Garden Clippings for April 20, 2019
Pruning trees is not much different than pruning shrubs and evergreens, except for the fact that trees are bigger.
The job of pruning mature trees is best left to professional arborists who are trained to do the job safely. If your trees are small, you may want to tackle the job on your own and save a few bucks.
Start with the right tools. If you a have a secure ladder, a hand held secateurs pruning tool, a lopping shear and a sharp buck saw, you have all you need.
Before thinking about changing the shape or size of your tree, check for the three D’s: dead, dying or diseased wood. Pruning out limbs that are dead or struggling will make for a healthier tree.
Next, remove any limbs that are criss-crossed, growing in the wrong direction or growing immediately parallel to another limb. Remove sucker shoots that may have sprouted along the main stem. Don’t leave stubs but make your cuts as close to the main stem as possible.
You are now ready to change the shape and size of the tree. Take a few steps back and assess the tree before pruning. Don’t be timid. You can easily remove somewhere between 1/3 and 2/3 of the branches without issue.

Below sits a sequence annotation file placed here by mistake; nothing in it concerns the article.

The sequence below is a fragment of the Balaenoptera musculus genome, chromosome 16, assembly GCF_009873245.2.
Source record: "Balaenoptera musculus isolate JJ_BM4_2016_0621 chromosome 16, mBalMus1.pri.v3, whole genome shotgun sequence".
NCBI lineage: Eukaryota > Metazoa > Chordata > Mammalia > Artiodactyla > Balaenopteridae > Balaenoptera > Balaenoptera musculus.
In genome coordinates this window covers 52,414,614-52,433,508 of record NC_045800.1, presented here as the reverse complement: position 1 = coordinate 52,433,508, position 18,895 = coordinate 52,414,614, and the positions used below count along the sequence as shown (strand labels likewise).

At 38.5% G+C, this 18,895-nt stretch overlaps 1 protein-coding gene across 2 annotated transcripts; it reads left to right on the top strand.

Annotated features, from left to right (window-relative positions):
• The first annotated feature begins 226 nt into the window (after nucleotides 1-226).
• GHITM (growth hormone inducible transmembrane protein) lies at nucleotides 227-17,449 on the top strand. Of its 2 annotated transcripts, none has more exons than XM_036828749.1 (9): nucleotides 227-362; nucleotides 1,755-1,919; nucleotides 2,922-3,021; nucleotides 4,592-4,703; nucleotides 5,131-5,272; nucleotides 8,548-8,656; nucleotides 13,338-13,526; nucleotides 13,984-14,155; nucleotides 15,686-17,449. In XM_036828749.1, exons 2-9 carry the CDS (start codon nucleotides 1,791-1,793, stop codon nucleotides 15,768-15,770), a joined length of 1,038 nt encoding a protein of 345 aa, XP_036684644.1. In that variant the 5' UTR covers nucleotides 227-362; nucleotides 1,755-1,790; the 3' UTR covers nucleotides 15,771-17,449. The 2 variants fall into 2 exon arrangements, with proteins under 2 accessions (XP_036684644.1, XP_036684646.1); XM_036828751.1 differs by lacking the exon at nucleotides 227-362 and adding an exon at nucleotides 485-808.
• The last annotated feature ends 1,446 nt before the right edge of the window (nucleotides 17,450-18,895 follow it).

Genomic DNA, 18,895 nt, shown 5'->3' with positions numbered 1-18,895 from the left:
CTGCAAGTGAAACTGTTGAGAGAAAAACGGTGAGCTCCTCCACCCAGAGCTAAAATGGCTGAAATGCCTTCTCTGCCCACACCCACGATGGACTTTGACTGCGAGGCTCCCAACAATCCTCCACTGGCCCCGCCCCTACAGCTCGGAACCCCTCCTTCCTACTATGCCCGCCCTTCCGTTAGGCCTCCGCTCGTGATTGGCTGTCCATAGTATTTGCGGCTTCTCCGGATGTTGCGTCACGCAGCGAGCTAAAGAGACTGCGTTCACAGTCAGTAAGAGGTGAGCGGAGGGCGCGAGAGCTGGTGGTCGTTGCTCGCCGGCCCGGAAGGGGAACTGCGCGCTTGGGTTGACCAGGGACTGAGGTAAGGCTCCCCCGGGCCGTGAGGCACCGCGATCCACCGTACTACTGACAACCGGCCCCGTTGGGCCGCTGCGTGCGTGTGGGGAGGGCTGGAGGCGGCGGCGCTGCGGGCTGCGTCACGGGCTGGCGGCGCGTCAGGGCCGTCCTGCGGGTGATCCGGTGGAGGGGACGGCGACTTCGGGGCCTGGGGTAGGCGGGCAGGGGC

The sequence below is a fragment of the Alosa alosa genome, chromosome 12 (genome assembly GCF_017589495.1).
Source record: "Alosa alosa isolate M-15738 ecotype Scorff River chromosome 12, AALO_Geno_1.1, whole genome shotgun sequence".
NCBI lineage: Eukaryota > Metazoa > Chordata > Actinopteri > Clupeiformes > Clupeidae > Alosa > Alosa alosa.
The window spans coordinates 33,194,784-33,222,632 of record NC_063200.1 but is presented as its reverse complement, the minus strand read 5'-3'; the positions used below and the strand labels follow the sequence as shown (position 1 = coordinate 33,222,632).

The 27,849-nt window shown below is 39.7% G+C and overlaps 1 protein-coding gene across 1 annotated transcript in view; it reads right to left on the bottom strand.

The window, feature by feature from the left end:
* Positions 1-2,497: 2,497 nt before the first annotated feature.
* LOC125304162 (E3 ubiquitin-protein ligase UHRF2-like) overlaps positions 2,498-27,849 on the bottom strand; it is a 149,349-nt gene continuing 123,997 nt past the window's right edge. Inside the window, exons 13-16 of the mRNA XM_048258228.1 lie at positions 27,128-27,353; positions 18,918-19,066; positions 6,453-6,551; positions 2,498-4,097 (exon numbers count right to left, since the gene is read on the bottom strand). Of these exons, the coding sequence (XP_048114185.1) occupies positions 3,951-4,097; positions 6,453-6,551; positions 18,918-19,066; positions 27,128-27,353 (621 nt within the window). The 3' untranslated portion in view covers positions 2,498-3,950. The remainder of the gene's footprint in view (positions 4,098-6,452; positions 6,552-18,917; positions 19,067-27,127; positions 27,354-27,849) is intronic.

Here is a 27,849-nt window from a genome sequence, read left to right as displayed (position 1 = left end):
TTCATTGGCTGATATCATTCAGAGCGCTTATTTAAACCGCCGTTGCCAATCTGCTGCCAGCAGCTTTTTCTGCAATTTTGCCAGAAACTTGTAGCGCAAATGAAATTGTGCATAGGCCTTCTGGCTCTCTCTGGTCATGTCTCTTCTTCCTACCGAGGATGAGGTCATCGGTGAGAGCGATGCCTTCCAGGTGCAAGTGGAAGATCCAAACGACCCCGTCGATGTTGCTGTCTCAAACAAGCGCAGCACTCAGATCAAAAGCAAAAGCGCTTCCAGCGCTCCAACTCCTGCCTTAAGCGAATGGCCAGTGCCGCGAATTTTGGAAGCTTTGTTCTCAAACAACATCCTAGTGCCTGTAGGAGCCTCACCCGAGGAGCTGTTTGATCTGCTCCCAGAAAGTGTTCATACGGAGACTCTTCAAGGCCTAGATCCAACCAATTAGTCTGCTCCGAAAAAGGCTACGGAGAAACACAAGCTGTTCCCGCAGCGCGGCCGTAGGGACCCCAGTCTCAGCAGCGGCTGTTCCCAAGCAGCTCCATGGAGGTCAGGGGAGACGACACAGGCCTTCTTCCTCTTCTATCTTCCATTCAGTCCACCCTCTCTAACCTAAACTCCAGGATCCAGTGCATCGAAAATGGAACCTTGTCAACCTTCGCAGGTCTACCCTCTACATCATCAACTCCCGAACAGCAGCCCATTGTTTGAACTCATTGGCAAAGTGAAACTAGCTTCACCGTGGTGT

When removing large limbs, make your cuts as close as possible to the main stem. Leaving stubs creates the possibility of decay entering the fresh cut limb and migrating to the healthy wood. When pruning smaller limbs, make your cut immediately above an outward facing bud or limb
If you are removing heavy limbs, take the extra precaution of doing a three-step cut. Start by making a partial cut at the bottom of the stem, a foot or two away from the spot where you want the eventual cut. Next make a new cut just beyond the initial cut. Finally, now that the limb is lighter and easier to work with, make your final cut flush with the main stem.
There is no need to apply pruning paint or tree wound dressing on fresh cuts. Trees have the ability to heal their own wounds. If you are doing a drastic job, consider adding fertilizer to help kick start new growth.
As for timing, my father always told me that the best time to prune is when the pruner is sharp. Pruning in late winter or early spring before leaves appear makes the job easier. If you prune Maple trees in early spring, you may cause sap to run. Do not prune Oak trees anytime between April and July for fear of creating entry points for beetles that cause Oak Wilt.
Don’t be afraid to tackle large growing evergreens such as Spruce and Cedars, although I would recommend not removing more than 1/3 of the limbs. And pruning an evergreen’s central leader is not a problem, as the tree knows enough to form a new leader.